I would love to hear suggestions on how we can do that. Please carry on the conversation by connecting with me on Twitter (@PatriotStartups) or shooting me an e-mail at email@example.com. I would also encourage you to go check out your local VFW and find out how you can become involved. Maybe you too can find a home there. John and I just transferred to VFW Post 1 in Denver and we’re looking forward to doing what we can to help out.
Below is a link to a short video illustrating some of the struggles hundreds of VFW Posts now face.
As any active duty service member or veteran knows, the support of friends and loved ones can make all the difference during your military career. Deployments and jumping around to different duty stations places a significant amount of stress on relationships. In my opinion, many military relationships are successful because of the strength and commitment of the military spouse.
I’m sure you’re wondering what this has to do with veterans in entrepreneurship. Perfect segway to Jen Pilcher. I had the pleasure of meeting Jen this past summer at the 2013 TechStars Patriot Boot Camp. She’s a tenacious and motivated woman, exemplifying many of the qualities you would expect from an officer who has led a company of soldiers. I never would have guessed she was a military spouse until she told me.
The Patriot Boot Camp is open to not only active duty service members and veterans, but also their spouses, and Jen Pilcher is an awesome example of why. Military spouses make great entrepreneurs for many of the same reasons that veterans do. They understand risk, leadership, sacrifice, and responsibility. One responsibility many military spouses must accept is managing family affairs without the help of their significant other. That’s a huge undertaking, arguably more difficult than being the deployed soldier.
For these reasons and more, Jen Pilcher makes a great entrepreneur. Starting at a young age she knew she wanted to be her own boss. While in high school she started a tennis lesson program called Racket Time Tennis, the only such service in her home town. Later, she became a Speech-Language Pathologist with the goal of starting her own practice; however, the nature of being a military spouse made this difficult. She’s been married to her husband, an O5 Navy pilot, for the past 16 years and raising 2 children, ages 10 and 7.
Like most good entrepreneurs though, Jen was always on the lookout for the next opportunity to fill a market need:
“As a military spouse for over 15 years, I was frustrated with military resources and opportunities being spread across the internet. I wanted to create an extremely user friendly platform for everyone who is connected to the military to access and get the information they need...in one click. I also worked for a large social media company in NY and saw how large companies and brands wanted to connect with the military community … but they did not have a platform to do this successfully.”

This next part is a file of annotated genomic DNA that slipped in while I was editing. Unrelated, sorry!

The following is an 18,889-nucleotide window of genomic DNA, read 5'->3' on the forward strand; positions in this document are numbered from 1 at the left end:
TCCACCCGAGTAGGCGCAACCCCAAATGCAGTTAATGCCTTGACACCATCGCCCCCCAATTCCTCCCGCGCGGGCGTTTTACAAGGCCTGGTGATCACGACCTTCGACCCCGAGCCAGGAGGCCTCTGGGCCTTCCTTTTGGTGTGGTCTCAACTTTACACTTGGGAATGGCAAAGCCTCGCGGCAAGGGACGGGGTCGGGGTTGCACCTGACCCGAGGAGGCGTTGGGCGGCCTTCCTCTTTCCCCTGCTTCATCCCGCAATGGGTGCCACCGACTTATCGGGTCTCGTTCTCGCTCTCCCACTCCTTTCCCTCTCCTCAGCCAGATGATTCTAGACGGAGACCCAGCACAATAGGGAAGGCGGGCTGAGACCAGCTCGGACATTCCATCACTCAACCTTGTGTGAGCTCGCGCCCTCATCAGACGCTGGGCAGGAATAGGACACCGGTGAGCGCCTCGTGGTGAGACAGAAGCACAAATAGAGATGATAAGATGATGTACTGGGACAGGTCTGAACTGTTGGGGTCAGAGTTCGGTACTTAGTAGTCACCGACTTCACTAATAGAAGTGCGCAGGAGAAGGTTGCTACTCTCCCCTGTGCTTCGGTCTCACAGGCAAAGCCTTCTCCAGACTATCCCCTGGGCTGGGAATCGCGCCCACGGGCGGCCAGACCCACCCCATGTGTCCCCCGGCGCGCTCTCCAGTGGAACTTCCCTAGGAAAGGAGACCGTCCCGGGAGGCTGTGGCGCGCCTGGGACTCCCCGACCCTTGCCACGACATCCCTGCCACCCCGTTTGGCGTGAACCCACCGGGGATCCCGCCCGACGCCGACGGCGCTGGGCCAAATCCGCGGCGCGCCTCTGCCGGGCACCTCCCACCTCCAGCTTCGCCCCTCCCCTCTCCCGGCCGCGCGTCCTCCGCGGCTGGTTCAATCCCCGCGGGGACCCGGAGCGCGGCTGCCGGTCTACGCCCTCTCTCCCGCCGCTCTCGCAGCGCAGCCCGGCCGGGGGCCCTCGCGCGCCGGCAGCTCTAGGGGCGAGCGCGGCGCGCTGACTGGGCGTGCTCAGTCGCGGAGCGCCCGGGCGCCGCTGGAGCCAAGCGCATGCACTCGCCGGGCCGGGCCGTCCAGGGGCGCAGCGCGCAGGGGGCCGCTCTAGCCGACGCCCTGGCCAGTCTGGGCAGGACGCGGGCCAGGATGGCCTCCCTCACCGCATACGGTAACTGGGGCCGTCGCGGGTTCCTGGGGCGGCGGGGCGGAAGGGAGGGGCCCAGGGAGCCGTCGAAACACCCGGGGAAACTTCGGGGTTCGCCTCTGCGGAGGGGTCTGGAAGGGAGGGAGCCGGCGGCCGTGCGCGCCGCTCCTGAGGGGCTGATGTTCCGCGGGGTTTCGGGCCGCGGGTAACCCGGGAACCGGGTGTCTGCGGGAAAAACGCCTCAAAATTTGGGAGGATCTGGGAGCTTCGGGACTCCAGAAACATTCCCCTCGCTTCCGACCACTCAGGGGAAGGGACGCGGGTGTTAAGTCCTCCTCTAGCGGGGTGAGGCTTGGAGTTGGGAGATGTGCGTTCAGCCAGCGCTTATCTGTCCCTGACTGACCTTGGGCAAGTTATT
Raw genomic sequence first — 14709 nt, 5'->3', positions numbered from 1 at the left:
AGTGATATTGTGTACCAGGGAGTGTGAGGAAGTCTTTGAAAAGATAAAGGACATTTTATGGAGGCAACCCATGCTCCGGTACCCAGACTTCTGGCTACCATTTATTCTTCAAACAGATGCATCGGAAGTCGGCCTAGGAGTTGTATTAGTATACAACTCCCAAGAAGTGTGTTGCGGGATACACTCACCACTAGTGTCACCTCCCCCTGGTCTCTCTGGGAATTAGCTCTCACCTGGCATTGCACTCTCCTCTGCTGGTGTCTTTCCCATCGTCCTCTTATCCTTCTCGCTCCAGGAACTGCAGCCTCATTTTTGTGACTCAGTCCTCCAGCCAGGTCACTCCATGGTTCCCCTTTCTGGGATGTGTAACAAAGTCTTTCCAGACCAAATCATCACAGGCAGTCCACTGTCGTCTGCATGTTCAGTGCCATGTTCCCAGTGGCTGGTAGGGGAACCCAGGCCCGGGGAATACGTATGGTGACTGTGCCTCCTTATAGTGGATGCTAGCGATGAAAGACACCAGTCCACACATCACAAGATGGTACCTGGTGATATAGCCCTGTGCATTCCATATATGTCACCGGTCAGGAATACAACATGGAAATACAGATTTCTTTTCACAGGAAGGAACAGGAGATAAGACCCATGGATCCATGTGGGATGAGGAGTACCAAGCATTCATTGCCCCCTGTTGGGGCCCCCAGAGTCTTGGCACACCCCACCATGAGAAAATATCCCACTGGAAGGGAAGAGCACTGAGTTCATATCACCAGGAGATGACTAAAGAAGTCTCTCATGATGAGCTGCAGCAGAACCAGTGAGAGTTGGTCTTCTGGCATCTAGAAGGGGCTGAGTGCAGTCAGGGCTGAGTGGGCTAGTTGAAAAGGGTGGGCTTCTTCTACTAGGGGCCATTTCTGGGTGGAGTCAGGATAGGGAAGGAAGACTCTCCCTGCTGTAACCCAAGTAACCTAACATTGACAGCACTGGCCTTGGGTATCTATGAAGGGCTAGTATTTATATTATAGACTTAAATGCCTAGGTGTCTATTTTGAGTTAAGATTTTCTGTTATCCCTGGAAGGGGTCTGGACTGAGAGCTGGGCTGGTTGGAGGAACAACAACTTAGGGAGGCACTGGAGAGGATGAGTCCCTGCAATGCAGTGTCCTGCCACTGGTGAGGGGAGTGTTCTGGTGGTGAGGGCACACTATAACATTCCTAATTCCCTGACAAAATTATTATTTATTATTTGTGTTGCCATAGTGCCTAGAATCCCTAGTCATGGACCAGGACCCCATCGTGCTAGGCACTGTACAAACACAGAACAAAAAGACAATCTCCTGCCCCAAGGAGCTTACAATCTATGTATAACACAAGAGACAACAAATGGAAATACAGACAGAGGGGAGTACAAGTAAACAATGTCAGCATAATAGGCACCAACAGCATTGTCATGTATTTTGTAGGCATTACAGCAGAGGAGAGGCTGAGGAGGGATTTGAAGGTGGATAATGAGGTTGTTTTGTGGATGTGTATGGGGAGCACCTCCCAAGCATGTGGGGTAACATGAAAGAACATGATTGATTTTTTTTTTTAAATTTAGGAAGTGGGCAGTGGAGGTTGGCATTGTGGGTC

Jen connected the dots and started MilitaryOneClick by bootstrapping it in January 2011. It is a content marketing platform creating brand influence throughout the entire military community. They are able to reach millions in this community by socially sharing the best opportunities and resources through their website, social media, e-news, news media and boots on the ground events.
Some recent highlights for Jen and MilitaryOneClick include being accepted as the first military spouse owned company to the Military Spouse Employment Partnership through the Department of Defense awarded Joint Base Andrews Military Spouse of the Year 2012, SCORE DC client of the year 2013, pitch contest winner for Count Me In and Capital One, member and alumni of TechStars Patriot Boot Camp, and an Inc. Magazine Military Entrepreneur Alumni and Special Delegate 2011, 2012, 2013. Being part of these organizations has dramatically improved the success of Military One Click. They have actually grown over 700% in the past year.
One major challenge for Jen has been the hours of dedication required to run her company:
“I thought this would be a nice part time project I could work on as a stay at home mom. I was wrong. I completely underestimated how long everything takes and how hard this is. But, I am hooked.”
I think that’s the case with most entrepreneurs. Her advice to handle the demanding life of starting your own business is to “keep a sense of humor and outsource everything but your soul!”